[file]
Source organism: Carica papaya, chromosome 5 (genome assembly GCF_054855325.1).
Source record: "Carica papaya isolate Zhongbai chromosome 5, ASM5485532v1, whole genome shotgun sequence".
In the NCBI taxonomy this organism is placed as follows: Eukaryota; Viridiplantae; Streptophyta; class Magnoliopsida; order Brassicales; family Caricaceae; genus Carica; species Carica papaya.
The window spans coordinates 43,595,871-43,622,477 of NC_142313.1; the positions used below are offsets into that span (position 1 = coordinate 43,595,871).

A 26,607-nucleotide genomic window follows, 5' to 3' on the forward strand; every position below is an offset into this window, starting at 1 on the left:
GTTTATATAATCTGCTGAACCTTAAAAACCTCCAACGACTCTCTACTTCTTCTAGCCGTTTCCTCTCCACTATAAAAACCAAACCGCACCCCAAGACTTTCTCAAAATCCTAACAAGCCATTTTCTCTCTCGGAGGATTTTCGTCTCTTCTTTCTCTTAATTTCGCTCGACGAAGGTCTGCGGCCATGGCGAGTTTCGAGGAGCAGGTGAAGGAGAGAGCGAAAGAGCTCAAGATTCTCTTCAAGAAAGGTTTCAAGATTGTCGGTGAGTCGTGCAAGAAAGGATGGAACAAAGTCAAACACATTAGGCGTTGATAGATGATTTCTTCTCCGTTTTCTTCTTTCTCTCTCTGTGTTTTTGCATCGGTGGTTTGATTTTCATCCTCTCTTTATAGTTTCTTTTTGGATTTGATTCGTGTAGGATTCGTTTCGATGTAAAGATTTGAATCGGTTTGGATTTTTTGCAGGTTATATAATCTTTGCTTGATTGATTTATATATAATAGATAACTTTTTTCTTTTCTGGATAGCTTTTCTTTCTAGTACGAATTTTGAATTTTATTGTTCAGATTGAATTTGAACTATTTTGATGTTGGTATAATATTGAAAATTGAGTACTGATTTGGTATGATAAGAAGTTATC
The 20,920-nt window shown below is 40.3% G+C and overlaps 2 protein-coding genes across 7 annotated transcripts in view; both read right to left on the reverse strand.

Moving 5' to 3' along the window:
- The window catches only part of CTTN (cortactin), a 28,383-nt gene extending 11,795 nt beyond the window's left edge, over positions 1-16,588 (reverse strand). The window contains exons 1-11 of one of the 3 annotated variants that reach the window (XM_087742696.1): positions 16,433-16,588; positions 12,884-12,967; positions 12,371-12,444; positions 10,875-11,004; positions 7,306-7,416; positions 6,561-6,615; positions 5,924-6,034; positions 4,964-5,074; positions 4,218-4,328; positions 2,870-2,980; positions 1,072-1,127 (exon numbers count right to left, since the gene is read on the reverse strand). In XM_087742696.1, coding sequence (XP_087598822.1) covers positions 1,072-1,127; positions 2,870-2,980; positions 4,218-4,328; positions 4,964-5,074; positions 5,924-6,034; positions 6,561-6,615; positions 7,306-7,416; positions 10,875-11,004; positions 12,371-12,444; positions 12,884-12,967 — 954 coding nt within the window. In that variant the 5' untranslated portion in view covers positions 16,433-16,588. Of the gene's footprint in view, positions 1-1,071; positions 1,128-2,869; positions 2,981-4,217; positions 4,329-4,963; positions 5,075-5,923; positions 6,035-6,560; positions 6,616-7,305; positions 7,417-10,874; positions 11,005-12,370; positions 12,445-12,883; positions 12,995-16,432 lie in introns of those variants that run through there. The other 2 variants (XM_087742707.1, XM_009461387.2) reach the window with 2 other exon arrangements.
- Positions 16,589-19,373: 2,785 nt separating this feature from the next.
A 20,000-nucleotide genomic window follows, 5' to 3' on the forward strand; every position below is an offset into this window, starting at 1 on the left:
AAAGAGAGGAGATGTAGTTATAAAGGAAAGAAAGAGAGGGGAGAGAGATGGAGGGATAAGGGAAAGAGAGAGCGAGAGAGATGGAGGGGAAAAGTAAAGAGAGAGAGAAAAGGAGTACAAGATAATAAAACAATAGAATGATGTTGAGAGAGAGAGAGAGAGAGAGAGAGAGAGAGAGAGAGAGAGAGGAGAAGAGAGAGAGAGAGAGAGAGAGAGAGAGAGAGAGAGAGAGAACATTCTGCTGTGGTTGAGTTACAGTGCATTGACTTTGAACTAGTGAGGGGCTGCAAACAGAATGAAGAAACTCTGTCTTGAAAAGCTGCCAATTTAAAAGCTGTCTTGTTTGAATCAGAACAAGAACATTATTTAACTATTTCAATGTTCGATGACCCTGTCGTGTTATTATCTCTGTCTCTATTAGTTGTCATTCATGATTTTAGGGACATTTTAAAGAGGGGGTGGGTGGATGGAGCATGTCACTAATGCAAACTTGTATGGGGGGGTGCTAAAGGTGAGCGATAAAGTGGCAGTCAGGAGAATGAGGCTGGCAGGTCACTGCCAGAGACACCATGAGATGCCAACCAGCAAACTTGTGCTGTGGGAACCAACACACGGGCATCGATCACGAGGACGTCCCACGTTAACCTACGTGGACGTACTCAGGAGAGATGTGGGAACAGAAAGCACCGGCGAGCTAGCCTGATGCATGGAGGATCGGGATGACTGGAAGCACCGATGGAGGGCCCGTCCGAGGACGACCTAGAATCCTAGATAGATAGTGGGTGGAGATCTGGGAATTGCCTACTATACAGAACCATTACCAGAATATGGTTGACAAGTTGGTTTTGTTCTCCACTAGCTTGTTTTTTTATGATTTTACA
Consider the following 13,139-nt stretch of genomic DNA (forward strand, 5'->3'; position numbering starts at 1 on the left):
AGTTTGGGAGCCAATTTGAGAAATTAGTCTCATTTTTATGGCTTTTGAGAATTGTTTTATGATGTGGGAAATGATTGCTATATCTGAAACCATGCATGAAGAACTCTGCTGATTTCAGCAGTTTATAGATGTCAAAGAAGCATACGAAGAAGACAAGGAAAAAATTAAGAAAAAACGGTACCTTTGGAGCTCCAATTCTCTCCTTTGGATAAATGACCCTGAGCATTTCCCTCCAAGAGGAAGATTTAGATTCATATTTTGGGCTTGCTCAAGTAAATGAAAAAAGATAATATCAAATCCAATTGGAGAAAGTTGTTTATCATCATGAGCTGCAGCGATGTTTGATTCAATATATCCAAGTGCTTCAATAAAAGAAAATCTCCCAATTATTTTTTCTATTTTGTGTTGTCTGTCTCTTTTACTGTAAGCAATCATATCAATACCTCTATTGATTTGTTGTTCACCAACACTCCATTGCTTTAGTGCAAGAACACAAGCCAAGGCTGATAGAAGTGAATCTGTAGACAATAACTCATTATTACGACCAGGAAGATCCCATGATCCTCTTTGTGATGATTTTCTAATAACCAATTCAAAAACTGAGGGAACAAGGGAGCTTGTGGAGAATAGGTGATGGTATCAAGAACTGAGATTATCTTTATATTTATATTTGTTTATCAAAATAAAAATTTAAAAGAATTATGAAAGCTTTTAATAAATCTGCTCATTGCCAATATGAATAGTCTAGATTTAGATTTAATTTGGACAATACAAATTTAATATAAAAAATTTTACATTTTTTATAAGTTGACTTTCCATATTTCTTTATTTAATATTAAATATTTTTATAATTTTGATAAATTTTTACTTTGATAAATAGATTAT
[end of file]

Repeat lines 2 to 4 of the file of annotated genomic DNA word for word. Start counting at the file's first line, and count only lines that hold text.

Source record: "Carica papaya isolate Zhongbai chromosome 5, ASM5485532v1, whole genome shotgun sequence".
In the NCBI taxonomy this organism is placed as follows: Eukaryota; Viridiplantae; Streptophyta; class Magnoliopsida; order Brassicales; family Caricaceae; genus Carica; species Carica papaya.
The window spans coordinates 43,595,871-43,622,477 of NC_142313.1; the positions used below are offsets into that span (position 1 = coordinate 43,595,871).